When East Becomes West

The Heart of Europe
The Heart of Europe

Are we witnessing a gradual westward cultural shift in Europe? Are we facing a post-modern crisis where identities increasingly overlap and blur? Is the definition of Western Europe the same now as it was in 1945?

Mitteleuropa Revisited
An even trickier question is what (or where) is Central Europe? The geographical centre of Europe (not the European Union) is laid claim to by at least five towns, all of which lie in what is conventionally not thought of as Western Europe, but rather Eastern Europe. These towns are: Purnuškės, Lithuania; Polotsk, Belarus; Suchowola, Poland; Rakhiv, Ukraine; and Krahule, Slovakia. Interestingly, these places form an area partly overlapping Poland’s semi-mythical Kresy (more info here). If this is the case then our definitions of Central Europe need to be redefined. Central Europe is Lithuania, Poland, Belarus, Slovakia, and perhaps also Hungary, Romania and Bulgaria. To the west of this area, Western Europe begins: Germany, the Czech Republic, Croatia, Bosnia and Serbia. However, as we are all aware, calling Serbia a part of Western Europe is odd. There is more to west and east than points on a compass.

Neither East Nor West
Neither East Nor West

Europe Redefined
The chief problem with defining what is central, east and west is our notions of these terms and the connotations they all carry. Most people think of Western Europe as the UK, France, Germany, Benelux, Spain and Italy. But what about Greece? What of Finland? Most of the territory of Poland, all of the Czech Republic, and the afore-mentioned Serbia lie in Europe’s western half yet most Europeans would not call them ‘western’.

Culture Remade
Most recently, communism helped delimit Europe into two halves but with communism gone it can be argued that Europe has shifted west. Russians often claim Poles are westernised traitors to the Slav cause. Poles and Slovaks believe Czechs are no more than Germans speaking a Slavonic language. Perspective is key to our interpretation of east and west. We cannot deny the fact that ‘western’ culture (whatever that means) has permeated the new EU states. Popular urban culture is something familiar to people both in Warsaw and Walsall; you can get a Starbucks in Bucharest and Buckingham, a Big Mac in Bratislava and Bradford and a Burger King Whopper in Burgas and Burnley. The so-called ‘eastern’ countries have increasingly more in common with the ‘western’ ones to such an extent that any discussion of Eastern and Western Europe is little more than academic. So where is this mythical West?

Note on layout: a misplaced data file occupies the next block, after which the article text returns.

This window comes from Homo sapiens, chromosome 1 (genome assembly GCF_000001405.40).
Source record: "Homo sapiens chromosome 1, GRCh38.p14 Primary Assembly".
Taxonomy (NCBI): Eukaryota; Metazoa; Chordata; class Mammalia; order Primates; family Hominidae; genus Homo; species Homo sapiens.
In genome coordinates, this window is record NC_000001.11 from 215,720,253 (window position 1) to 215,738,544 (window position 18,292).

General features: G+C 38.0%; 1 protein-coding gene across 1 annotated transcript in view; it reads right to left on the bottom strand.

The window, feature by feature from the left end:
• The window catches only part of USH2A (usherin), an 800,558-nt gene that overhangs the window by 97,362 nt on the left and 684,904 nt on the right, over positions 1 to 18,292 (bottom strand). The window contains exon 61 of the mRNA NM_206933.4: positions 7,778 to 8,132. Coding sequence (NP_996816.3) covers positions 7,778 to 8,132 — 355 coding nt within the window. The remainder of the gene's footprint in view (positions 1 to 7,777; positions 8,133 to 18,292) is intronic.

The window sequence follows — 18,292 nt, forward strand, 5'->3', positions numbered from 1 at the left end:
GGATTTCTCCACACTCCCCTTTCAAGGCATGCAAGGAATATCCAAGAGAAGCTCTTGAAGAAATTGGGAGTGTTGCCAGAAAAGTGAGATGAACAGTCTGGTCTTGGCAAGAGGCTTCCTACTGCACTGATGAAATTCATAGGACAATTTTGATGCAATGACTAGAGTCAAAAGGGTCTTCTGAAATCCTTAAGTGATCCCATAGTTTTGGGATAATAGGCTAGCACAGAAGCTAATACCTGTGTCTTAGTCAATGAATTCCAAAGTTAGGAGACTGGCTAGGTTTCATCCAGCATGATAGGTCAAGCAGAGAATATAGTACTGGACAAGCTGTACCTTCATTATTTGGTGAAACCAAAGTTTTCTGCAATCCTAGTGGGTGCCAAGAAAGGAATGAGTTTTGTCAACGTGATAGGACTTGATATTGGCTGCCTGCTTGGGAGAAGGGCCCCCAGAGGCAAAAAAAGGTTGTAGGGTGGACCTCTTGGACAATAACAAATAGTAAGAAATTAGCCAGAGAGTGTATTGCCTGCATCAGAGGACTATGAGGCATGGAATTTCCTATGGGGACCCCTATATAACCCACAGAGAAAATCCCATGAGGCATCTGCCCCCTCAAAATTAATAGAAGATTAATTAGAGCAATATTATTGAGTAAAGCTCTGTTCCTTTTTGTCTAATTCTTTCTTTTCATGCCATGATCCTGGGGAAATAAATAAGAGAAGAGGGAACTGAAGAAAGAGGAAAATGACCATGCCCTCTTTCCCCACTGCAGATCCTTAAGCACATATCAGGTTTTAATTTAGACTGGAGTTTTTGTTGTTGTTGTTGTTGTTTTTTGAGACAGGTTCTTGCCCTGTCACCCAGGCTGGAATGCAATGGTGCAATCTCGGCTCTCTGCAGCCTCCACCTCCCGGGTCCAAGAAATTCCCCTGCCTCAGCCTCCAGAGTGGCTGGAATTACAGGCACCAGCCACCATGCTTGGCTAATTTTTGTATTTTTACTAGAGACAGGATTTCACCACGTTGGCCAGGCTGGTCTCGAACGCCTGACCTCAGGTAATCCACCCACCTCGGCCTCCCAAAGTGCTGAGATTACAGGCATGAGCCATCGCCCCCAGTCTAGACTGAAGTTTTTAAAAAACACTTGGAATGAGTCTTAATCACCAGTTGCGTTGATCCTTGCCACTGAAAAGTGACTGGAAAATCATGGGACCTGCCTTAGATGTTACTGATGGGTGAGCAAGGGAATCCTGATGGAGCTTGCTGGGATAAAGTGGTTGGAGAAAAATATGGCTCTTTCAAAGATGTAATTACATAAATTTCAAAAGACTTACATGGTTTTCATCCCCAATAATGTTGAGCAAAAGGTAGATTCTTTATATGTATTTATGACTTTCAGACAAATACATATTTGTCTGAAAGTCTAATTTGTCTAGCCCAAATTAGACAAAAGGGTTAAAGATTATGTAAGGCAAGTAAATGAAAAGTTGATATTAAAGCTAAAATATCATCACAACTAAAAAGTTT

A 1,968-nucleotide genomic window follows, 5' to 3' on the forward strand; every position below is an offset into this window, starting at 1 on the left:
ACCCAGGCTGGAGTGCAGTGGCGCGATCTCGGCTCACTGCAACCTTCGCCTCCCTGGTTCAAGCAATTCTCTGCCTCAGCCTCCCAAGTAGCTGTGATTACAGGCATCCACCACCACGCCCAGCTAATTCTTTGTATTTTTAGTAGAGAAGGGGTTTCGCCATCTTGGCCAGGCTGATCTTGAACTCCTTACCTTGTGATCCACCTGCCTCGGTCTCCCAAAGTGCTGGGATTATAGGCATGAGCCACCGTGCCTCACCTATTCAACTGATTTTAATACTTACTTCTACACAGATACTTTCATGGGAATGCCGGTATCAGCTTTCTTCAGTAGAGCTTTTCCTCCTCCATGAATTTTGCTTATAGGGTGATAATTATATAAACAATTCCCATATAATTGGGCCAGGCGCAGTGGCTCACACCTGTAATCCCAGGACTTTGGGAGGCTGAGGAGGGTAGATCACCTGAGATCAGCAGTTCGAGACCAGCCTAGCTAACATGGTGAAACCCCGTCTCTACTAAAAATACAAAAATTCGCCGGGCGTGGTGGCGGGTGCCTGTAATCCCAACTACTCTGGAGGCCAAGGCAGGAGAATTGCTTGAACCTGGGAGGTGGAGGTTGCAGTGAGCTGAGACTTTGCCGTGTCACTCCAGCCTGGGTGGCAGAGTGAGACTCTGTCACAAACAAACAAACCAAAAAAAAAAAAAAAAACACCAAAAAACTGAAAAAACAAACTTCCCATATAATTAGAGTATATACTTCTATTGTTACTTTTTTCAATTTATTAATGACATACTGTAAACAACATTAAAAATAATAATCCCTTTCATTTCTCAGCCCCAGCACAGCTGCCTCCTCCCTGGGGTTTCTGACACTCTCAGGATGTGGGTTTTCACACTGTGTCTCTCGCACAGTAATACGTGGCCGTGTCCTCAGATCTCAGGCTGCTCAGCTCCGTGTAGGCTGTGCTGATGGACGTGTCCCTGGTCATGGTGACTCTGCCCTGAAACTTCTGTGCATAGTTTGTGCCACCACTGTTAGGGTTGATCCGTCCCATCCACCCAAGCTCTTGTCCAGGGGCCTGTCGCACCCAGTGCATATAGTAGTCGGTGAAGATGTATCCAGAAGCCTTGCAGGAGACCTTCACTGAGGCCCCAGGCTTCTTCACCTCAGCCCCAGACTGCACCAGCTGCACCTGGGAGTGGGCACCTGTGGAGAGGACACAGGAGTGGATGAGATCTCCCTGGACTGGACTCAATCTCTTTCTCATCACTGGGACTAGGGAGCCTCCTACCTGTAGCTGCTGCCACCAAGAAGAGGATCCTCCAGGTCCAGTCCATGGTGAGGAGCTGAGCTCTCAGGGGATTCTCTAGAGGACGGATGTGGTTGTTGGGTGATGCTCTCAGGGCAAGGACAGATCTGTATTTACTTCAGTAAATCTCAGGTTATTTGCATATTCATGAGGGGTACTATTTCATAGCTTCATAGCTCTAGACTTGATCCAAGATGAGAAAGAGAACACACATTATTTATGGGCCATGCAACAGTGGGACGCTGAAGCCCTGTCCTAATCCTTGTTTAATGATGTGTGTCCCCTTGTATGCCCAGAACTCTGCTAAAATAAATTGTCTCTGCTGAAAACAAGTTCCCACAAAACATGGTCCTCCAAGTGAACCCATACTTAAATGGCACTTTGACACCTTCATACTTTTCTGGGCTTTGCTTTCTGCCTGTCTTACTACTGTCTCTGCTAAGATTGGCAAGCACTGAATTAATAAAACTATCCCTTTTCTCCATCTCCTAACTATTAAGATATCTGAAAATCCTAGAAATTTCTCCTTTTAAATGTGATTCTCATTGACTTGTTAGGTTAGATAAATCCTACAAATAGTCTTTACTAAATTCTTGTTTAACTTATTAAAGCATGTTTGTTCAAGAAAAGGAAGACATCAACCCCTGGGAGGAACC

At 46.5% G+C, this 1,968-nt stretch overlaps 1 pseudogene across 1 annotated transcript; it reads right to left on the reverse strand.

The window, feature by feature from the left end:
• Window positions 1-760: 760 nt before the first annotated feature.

14 thoughts on “When East Becomes West

  1. … so what ?
    Als ich ein Kind war… (when I was a kid, reference to Wings of desire, Wim Wenders), Europe and the world were simple : either your country was western (meaning pro-american, and nothing else), or your country was eastern, meaning allied to USSR or your country could be non-aligned. Three categories fitted all… basic, efficient !
    When I became a student, my world slightly changed with a wave of Traban and lots of exotics cars, a not that old wall falling down, and bananas spreading over new borders (emotion and happiness, not for bananas and so on, but for freedom of move, of expression and nascent democracies) and very soon after that, war in former Yugoslavia… (horror and unability to understand any reason why such a violence)… beginning to understand what my grand parents were refering to when speaking of Europe…
    When I’m an adult… well, we now have more than three categories to fit all countries! (maybe a taste for shades ?) And as far as Europe is concerned, what does Western Europe mean ? uuhhh ! just dunno ! but shame on us if it’s just being grateful to have franchises to propose us products we can find all over the world (with enough money)!
    When I was younger, I thought that Western Europe was something made on a common idea that human beings shall be protected in their integrity of body and thought and soul, protected against arbitrary decisions of their government, shall be free to act according to their will (including economically, until this doesn’t attempt to others’ rights) and on a society made of solidarity, mutual respect and tolerance… based on : all of our history is not necessarily something we can be proud of, try a better future with keeping the best we experimented and try improving the rest… in a few words : never forget history, do your best and go ahead !
    Now, in my empty home, with my things on their way to Warsaw, I realize I just don’t know what Western Europe is today, and that I don’t mind ! This could be a terrible anxiety … but it isn’t, because the word was made for another world… which declined.
    Was the hidden question what should Europe be ?

  2. Wonderful, many thanks, Dinolaure! 🙂
    Was there a hidden question? Maybe, maybe not. 😉

    I love what you wrote. Things seemed so simple long ago. I suppose that explains why so many people would love a return to the ‘old ways’ of east and west, good and bad. Humans need dichotomies. My view is that we should find the dichotomies somewhere other than in Europe. But is that possible? Aren’t we doomed to always split things up, categorise…?

  3. … thanks for your commenting back ! (no available emoticon)
    Categories should remain what they are, a commodity to help understanding and not a definitive judgment !

  4. Stop flattery !
    Let’s say that to categorize efficiently, one need to simplify (sum up) things and that true understanding doesn’t come with only simplified information or criteria … categories are helpful but there’s a need to go further than categorization to understand what’s really at stake. Something to do with knowing real things more than labels…

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